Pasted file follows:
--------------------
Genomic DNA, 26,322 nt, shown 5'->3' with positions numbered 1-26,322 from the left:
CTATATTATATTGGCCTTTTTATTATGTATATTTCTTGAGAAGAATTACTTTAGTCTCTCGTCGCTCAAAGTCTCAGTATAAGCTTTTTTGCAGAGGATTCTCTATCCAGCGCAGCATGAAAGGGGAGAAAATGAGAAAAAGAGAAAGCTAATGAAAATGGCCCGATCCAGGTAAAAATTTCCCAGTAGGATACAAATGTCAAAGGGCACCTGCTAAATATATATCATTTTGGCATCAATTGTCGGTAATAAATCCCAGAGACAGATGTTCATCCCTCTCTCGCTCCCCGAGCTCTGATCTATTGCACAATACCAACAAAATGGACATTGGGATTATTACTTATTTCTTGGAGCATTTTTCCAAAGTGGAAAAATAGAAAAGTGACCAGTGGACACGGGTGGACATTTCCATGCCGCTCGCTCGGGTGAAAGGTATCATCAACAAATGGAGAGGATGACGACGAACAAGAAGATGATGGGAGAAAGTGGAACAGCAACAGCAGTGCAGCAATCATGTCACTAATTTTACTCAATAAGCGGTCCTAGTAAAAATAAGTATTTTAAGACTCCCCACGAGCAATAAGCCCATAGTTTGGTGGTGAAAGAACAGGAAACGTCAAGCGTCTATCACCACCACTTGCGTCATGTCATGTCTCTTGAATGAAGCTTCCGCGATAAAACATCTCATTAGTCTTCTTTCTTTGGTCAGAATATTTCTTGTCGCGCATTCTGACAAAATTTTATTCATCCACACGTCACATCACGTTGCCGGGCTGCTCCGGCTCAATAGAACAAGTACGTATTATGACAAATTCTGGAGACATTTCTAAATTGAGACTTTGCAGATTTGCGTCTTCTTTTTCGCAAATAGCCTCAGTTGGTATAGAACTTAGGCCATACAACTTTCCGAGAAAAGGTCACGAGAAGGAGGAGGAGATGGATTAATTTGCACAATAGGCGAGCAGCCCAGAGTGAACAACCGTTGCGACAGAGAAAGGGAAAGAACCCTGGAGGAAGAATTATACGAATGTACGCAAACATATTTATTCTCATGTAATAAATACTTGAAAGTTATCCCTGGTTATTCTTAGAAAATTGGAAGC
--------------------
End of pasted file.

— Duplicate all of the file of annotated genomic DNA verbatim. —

Genomic DNA, 26,322 nt, shown 5'->3' with positions numbered 1-26,322 from the left:
CTATATTATATTGGCCTTTTTATTATGTATATTTCTTGAGAAGAATTACTTTAGTCTCTCGTCGCTCAAAGTCTCAGTATAAGCTTTTTTGCAGAGGATTCTCTATCCAGCGCAGCATGAAAGGGGAGAAAATGAGAAAAAGAGAAAGCTAATGAAAATGGCCCGATCCAGGTAAAAATTTCCCAGTAGGATACAAATGTCAAAGGGCACCTGCTAAATATATATCATTTTGGCATCAATTGTCGGTAATAAATCCCAGAGACAGATGTTCATCCCTCTCTCGCTCCCCGAGCTCTGATCTATTGCACAATACCAACAAAATGGACATTGGGATTATTACTTATTTCTTGGAGCATTTTTCCAAAGTGGAAAAATAGAAAAGTGACCAGTGGACACGGGTGGACATTTCCATGCCGCTCGCTCGGGTGAAAGGTATCATCAACAAATGGAGAGGATGACGACGAACAAGAAGATGATGGGAGAAAGTGGAACAGCAACAGCAGTGCAGCAATCATGTCACTAATTTTACTCAATAAGCGGTCCTAGTAAAAATAAGTATTTTAAGACTCCCCACGAGCAATAAGCCCATAGTTTGGTGGTGAAAGAACAGGAAACGTCAAGCGTCTATCACCACCACTTGCGTCATGTCATGTCTCTTGAATGAAGCTTCCGCGATAAAACATCTCATTAGTCTTCTTTCTTTGGTCAGAATATTTCTTGTCGCGCATTCTGACAAAATTTTATTCATCCACACGTCACATCACGTTGCCGGGCTGCTCCGGCTCAATAGAACAAGTACGTATTATGACAAATTCTGGAGACATTTCTAAATTGAGACTTTGCAGATTTGCGTCTTCTTTTTCGCAAATAGCCTCAGTTGGTATAGAACTTAGGCCATACAACTTTCCGAGAAAAGGTCACGAGAAGGAGGAGGAGATGGATTAATTTGCACAATAGGCGAGCAGCCCAGAGTGAACAACCGTTGCGACAGAGAAAGGGAAAGAACCCTGGAGGAAGAATTATACGAATGTACGCAAACATATTTATTCTCATGTAATAAATACTTGAAAGTTATCCCTGGTTATTCTTAGAAAATTGGAAGC